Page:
Make a point of recording your request for this inspection and send it to both the student and the signatory in advance, keep the date and time, even if the student does not attend.

Carry out the inspection and record everything as expected. Immediately inform both parties that the inspection has taken place in spite of the non-attendance of the student and attach a copy for their information.

Any maintenance or repair complaints in the future will have to be compared with this inspection. 

3. Outgoing inspection

The same applies here in that the occupier must be informed in writing that an outgoing inspection will take place ‘at a time to suit both parties’ (note Rental Housing Act).

There are cases where this inspection has been conducted the day before the student had vacated, after which a wonderful farewell party was held. The student must be ready to vacate so that the keys can be handed over to the landlord or agent, ensuring that there will be no further damage.

“Fines are often levied for noise, late payment or any other violation of the lease agreement. Note that the Rental Housing Act provides exactly the same rights to students as it would to any other tenant,” says Marks.

Damage claimed must be discussed at this inspection, and the signature of the occupier must be obtained.

If the student does not keep the date, the inspection should be carried out by the landlord or agent, and the legal tenant contacted thereafter with evidence that the occupier had been informed in advance and had not attended.

4. Refund of damages deposit

This has become common practice in that innumerable deposits are being unfairly withheld by rental agents who cannot provide proof of the necessary inspections or the opportunity having been given to the tenant to ‘make good’ on the damage.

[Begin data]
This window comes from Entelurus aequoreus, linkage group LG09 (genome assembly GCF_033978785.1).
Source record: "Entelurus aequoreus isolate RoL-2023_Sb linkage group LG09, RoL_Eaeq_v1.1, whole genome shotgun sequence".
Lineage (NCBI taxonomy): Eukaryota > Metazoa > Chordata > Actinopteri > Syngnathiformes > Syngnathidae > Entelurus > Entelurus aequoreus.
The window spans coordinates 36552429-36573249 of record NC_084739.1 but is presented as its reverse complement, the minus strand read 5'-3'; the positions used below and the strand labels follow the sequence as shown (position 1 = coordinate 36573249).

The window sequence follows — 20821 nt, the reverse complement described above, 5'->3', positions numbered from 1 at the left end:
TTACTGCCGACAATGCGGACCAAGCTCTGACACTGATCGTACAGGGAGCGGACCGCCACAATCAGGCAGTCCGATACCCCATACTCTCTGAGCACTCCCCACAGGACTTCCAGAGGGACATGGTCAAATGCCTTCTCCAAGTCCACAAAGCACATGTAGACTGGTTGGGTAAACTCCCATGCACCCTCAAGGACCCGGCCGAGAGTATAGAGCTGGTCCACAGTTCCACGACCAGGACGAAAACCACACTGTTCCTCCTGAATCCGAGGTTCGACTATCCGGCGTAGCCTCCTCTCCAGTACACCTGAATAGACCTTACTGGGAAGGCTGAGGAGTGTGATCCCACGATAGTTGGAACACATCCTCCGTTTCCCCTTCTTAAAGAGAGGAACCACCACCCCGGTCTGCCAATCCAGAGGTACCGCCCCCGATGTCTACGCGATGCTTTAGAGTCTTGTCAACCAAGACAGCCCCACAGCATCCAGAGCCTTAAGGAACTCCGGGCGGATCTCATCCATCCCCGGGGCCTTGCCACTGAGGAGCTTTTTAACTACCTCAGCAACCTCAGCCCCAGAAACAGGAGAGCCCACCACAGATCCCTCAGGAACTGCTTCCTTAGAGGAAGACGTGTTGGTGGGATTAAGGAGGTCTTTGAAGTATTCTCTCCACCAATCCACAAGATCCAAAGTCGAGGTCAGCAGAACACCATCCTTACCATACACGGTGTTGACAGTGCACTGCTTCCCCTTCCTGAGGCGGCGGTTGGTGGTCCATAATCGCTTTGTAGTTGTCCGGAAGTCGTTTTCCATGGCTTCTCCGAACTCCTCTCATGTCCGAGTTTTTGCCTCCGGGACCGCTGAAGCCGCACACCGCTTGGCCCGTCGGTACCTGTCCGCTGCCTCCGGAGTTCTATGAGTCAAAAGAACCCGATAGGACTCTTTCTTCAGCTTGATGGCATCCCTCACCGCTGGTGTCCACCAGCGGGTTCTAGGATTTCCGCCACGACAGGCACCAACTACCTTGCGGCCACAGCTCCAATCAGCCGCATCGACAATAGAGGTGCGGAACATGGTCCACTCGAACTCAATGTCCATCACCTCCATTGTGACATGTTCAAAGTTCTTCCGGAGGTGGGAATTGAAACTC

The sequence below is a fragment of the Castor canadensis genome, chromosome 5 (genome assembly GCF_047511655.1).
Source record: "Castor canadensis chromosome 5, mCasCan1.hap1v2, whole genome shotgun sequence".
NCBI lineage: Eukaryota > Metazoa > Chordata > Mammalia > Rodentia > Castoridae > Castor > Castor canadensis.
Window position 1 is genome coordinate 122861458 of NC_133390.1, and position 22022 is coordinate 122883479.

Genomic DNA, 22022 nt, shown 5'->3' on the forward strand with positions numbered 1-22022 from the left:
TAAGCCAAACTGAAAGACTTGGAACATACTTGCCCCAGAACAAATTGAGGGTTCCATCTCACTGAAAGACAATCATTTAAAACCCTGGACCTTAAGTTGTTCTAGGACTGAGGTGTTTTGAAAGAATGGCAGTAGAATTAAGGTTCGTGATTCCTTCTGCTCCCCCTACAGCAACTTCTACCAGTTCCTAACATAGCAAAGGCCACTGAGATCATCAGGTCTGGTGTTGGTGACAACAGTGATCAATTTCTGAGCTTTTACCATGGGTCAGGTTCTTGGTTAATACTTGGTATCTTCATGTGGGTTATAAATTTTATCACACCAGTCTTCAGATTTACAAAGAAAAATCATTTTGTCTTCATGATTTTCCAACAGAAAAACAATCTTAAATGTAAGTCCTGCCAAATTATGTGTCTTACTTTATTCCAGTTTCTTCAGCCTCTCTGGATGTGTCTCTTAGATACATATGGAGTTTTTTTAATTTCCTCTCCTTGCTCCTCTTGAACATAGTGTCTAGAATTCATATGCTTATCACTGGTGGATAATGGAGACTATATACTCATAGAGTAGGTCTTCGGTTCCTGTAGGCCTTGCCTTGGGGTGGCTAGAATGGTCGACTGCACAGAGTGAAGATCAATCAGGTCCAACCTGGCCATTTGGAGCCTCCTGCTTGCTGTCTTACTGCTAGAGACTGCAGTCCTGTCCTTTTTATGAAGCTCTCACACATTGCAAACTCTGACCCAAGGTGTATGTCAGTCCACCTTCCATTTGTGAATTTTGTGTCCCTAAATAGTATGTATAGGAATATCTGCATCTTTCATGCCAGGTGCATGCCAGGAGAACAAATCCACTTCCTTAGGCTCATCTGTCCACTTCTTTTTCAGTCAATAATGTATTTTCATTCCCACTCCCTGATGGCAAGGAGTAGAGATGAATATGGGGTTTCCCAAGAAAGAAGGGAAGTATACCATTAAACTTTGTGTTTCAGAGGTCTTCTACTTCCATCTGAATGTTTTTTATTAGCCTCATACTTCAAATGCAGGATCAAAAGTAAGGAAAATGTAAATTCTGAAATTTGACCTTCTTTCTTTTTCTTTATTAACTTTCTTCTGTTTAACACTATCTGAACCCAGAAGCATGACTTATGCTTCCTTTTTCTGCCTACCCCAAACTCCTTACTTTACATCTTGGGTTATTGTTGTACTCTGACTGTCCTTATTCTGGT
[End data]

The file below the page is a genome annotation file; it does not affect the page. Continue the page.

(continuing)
This is clearly classed as an unfair practice, and a case can be lodged with the Rental Housing Tribunal.

Ignorance of the law is not an excuse, particularly when it involves a deposit which belongs to the person who paid it, and not to the landlord or agent.

It is expected that deposits are fairly and carefully returned with reasonable amounts deducted for damages, less fair wear and tear.

5. Value added tax (VAT) on student accommodation

There has recently been an interesting article in the press from a prominent firm of attorneys explaining the payment of VAT on student accommodation.

VAT is not payable on residential rentals, but is payable on commercial rentals. Where a landlord lets a building to a university or college which in turn rents the units to students, this may be regarded as a commercial undertaking and attract the payment of VAT.

The Rental Housing Act defines a dwelling very clearly as being where a person is using a property as a residence, and not as a business. No VAT is payable by a tenant of a residential property.

Should agents have landlords who are in this category and demand the payment of VAT, it would be wise to contact the necessary authority and not charge a student.

The residential accommodation purpose of the property should be explained. The landlord would have to absorb this payment personally.

Interested parties can view training videos on the website.